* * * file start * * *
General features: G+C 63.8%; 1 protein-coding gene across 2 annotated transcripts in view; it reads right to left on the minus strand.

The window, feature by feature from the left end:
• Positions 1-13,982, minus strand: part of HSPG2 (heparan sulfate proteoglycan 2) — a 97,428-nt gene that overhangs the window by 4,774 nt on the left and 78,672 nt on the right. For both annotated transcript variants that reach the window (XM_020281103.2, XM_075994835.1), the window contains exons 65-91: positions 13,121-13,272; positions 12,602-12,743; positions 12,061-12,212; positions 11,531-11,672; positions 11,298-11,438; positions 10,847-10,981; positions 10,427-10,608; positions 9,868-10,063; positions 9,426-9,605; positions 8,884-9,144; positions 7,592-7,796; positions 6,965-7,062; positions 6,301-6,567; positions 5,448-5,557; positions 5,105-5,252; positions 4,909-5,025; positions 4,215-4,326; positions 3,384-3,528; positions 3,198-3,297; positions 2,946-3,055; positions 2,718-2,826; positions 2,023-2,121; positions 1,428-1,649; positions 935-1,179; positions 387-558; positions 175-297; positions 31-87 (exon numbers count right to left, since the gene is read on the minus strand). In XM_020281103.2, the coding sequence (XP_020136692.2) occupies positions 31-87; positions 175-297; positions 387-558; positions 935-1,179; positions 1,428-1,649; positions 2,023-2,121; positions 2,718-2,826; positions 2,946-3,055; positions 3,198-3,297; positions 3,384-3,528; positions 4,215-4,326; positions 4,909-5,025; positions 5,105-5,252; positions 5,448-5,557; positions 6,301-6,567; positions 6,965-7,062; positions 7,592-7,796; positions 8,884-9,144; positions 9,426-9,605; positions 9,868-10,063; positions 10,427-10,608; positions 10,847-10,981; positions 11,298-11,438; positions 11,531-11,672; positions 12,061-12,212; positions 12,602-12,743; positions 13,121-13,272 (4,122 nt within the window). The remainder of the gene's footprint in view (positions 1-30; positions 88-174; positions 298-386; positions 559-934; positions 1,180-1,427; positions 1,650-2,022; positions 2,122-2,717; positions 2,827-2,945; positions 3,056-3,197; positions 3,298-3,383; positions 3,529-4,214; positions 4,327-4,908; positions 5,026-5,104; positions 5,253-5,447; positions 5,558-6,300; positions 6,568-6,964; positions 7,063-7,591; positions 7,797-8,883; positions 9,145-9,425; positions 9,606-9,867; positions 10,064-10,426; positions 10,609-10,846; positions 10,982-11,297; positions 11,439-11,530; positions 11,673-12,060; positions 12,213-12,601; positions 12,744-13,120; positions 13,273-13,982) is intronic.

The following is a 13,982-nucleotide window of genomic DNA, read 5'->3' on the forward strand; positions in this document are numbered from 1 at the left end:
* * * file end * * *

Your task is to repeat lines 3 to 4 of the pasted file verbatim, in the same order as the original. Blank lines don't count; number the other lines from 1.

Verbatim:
• Positions 1-13,982, minus strand: part of HSPG2 (heparan sulfate proteoglycan 2) — a 97,428-nt gene that overhangs the window by 4,774 nt on the left and 78,672 nt on the right. For both annotated transcript variants that reach the window (XM_020281103.2, XM_075994835.1), the window contains exons 65-91: positions 13,121-13,272; positions 12,602-12,743; positions 12,061-12,212; positions 11,531-11,672; positions 11,298-11,438; positions 10,847-10,981; positions 10,427-10,608; positions 9,868-10,063; positions 9,426-9,605; positions 8,884-9,144; positions 7,592-7,796; positions 6,965-7,062; positions 6,301-6,567; positions 5,448-5,557; positions 5,105-5,252; positions 4,909-5,025; positions 4,215-4,326; positions 3,384-3,528; positions 3,198-3,297; positions 2,946-3,055; positions 2,718-2,826; positions 2,023-2,121; positions 1,428-1,649; positions 935-1,179; positions 387-558; positions 175-297; positions 31-87 (exon numbers count right to left, since the gene is read on the minus strand). In XM_020281103.2, the coding sequence (XP_020136692.2) occupies positions 31-87; positions 175-297; positions 387-558; positions 935-1,179; positions 1,428-1,649; positions 2,023-2,121; positions 2,718-2,826; positions 2,946-3,055; positions 3,198-3,297; positions 3,384-3,528; positions 4,215-4,326; positions 4,909-5,025; positions 5,105-5,252; positions 5,448-5,557; positions 6,301-6,567; positions 6,965-7,062; positions 7,592-7,796; positions 8,884-9,144; positions 9,426-9,605; positions 9,868-10,063; positions 10,427-10,608; positions 10,847-10,981; positions 11,298-11,438; positions 11,531-11,672; positions 12,061-12,212; positions 12,602-12,743; positions 13,121-13,272 (4,122 nt within the window). The remainder of the gene's footprint in view (positions 1-30; positions 88-174; positions 298-386; positions 559-934; positions 1,180-1,427; positions 1,650-2,022; positions 2,122-2,717; positions 2,827-2,945; positions 3,056-3,197; positions 3,298-3,383; positions 3,529-4,214; positions 4,327-4,908; positions 5,026-5,104; positions 5,253-5,447; positions 5,558-6,300; positions 6,568-6,964; positions 7,063-7,591; positions 7,797-8,883; positions 9,145-9,425; positions 9,606-9,867; positions 10,064-10,426; positions 10,609-10,846; positions 10,982-11,297; positions 11,439-11,530; positions 11,673-12,060; positions 12,213-12,601; positions 12,744-13,120; positions 13,273-13,982) is intronic.

The following is a 13,982-nucleotide window of genomic DNA, read 5'->3' on the forward strand; positions in this document are numbered from 1 at the left end: